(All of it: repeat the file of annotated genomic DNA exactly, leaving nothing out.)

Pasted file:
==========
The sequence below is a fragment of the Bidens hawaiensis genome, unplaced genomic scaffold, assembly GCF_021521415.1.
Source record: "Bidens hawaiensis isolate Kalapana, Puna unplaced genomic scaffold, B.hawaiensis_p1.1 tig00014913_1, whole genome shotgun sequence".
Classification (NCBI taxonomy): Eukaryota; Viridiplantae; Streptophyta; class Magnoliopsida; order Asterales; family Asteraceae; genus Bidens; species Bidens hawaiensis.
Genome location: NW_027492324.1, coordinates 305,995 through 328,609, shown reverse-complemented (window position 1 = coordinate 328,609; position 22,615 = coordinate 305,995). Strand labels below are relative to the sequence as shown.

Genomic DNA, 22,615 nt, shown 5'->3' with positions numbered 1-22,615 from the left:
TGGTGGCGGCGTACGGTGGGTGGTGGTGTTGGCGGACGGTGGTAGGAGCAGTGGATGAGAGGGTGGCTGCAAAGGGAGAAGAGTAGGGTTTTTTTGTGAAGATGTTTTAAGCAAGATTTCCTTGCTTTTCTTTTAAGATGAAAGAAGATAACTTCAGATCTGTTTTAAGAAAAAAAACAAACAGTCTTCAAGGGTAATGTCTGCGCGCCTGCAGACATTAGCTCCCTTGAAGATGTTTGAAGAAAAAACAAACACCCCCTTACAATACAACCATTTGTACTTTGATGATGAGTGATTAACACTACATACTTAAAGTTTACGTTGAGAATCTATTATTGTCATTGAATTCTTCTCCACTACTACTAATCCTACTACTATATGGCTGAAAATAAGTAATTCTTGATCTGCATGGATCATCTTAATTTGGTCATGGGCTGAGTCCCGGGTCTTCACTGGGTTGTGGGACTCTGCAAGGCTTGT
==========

The sequence below is a fragment of the Bidens hawaiensis genome, unplaced genomic scaffold, assembly GCF_021521415.1.
Source record: "Bidens hawaiensis isolate Kalapana, Puna unplaced genomic scaffold, B.hawaiensis_p1.1 tig00014913_1, whole genome shotgun sequence".
Classification (NCBI taxonomy): Eukaryota; Viridiplantae; Streptophyta; class Magnoliopsida; order Asterales; family Asteraceae; genus Bidens; species Bidens hawaiensis.
Genome location: NW_027492324.1, coordinates 305,995 through 328,609, shown reverse-complemented (window position 1 = coordinate 328,609; position 22,615 = coordinate 305,995). Strand labels below are relative to the sequence as shown.

Genomic DNA, 22,615 nt, shown 5'->3' with positions numbered 1-22,615 from the left:
TGGTGGCGGCGTACGGTGGGTGGTGGTGTTGGCGGACGGTGGTAGGAGCAGTGGATGAGAGGGTGGCTGCAAAGGGAGAAGAGTAGGGTTTTTTTGTGAAGATGTTTTAAGCAAGATTTCCTTGCTTTTCTTTTAAGATGAAAGAAGATAACTTCAGATCTGTTTTAAGAAAAAAAACAAACAGTCTTCAAGGGTAATGTCTGCGCGCCTGCAGACATTAGCTCCCTTGAAGATGTTTGAAGAAAAAACAAACACCCCCTTACAATACAACCATTTGTACTTTGATGATGAGTGATTAACACTACATACTTAAAGTTTACGTTGAGAATCTATTATTGTCATTGAATTCTTCTCCACTACTACTAATCCTACTACTATATGGCTGAAAATAAGTAATTCTTGATCTGCATGGATCATCTTAATTTGGTCATGGGCTGAGTCCCGGGTCTTCACTGGGTTGTGGGACTCTGCAAGGCTTGT